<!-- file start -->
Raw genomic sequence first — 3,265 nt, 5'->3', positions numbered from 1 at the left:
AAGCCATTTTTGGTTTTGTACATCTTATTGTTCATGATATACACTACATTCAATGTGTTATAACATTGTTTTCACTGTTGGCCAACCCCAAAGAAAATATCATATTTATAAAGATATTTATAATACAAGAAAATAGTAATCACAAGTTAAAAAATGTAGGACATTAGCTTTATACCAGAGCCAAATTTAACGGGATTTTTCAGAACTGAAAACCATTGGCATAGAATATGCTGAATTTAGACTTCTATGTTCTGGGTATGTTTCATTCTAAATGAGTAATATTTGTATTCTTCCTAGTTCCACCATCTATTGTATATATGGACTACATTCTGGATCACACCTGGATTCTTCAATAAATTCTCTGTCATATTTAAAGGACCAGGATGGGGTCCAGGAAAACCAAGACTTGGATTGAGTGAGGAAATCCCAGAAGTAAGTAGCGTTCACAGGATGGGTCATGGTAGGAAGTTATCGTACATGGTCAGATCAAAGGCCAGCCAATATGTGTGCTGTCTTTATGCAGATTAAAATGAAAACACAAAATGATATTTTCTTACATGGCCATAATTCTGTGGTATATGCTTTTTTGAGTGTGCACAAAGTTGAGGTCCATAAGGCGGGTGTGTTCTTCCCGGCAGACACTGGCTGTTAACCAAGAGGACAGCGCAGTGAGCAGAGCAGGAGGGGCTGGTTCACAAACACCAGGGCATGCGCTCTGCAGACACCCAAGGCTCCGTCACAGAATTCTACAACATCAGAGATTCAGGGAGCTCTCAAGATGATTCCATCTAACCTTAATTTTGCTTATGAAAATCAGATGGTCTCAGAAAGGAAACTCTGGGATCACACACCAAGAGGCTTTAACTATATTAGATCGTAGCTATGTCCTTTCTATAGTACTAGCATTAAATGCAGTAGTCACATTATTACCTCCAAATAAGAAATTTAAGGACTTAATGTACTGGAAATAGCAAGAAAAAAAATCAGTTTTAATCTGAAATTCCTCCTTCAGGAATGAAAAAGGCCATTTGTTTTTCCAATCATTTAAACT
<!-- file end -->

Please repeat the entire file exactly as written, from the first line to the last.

Raw genomic sequence first — 3,265 nt, 5'->3', positions numbered from 1 at the left:
AAGCCATTTTTGGTTTTGTACATCTTATTGTTCATGATATACACTACATTCAATGTGTTATAACATTGTTTTCACTGTTGGCCAACCCCAAAGAAAATATCATATTTATAAAGATATTTATAATACAAGAAAATAGTAATCACAAGTTAAAAAATGTAGGACATTAGCTTTATACCAGAGCCAAATTTAACGGGATTTTTCAGAACTGAAAACCATTGGCATAGAATATGCTGAATTTAGACTTCTATGTTCTGGGTATGTTTCATTCTAAATGAGTAATATTTGTATTCTTCCTAGTTCCACCATCTATTGTATATATGGACTACATTCTGGATCACACCTGGATTCTTCAATAAATTCTCTGTCATATTTAAAGGACCAGGATGGGGTCCAGGAAAACCAAGACTTGGATTGAGTGAGGAAATCCCAGAAGTAAGTAGCGTTCACAGGATGGGTCATGGTAGGAAGTTATCGTACATGGTCAGATCAAAGGCCAGCCAATATGTGTGCTGTCTTTATGCAGATTAAAATGAAAACACAAAATGATATTTTCTTACATGGCCATAATTCTGTGGTATATGCTTTTTTGAGTGTGCACAAAGTTGAGGTCCATAAGGCGGGTGTGTTCTTCCCGGCAGACACTGGCTGTTAACCAAGAGGACAGCGCAGTGAGCAGAGCAGGAGGGGCTGGTTCACAAACACCAGGGCATGCGCTCTGCAGACACCCAAGGCTCCGTCACAGAATTCTACAACATCAGAGATTCAGGGAGCTCTCAAGATGATTCCATCTAACCTTAATTTTGCTTATGAAAATCAGATGGTCTCAGAAAGGAAACTCTGGGATCACACACCAAGAGGCTTTAACTATATTAGATCGTAGCTATGTCCTTTCTATAGTACTAGCATTAAATGCAGTAGTCACATTATTACCTCCAAATAAGAAATTTAAGGACTTAATGTACTGGAAATAGCAAGAAAAAAAATCAGTTTTAATCTGAAATTCCTCCTTCAGGAATGAAAAAGGCCATTTGTTTTTCCAATCATTTAAACT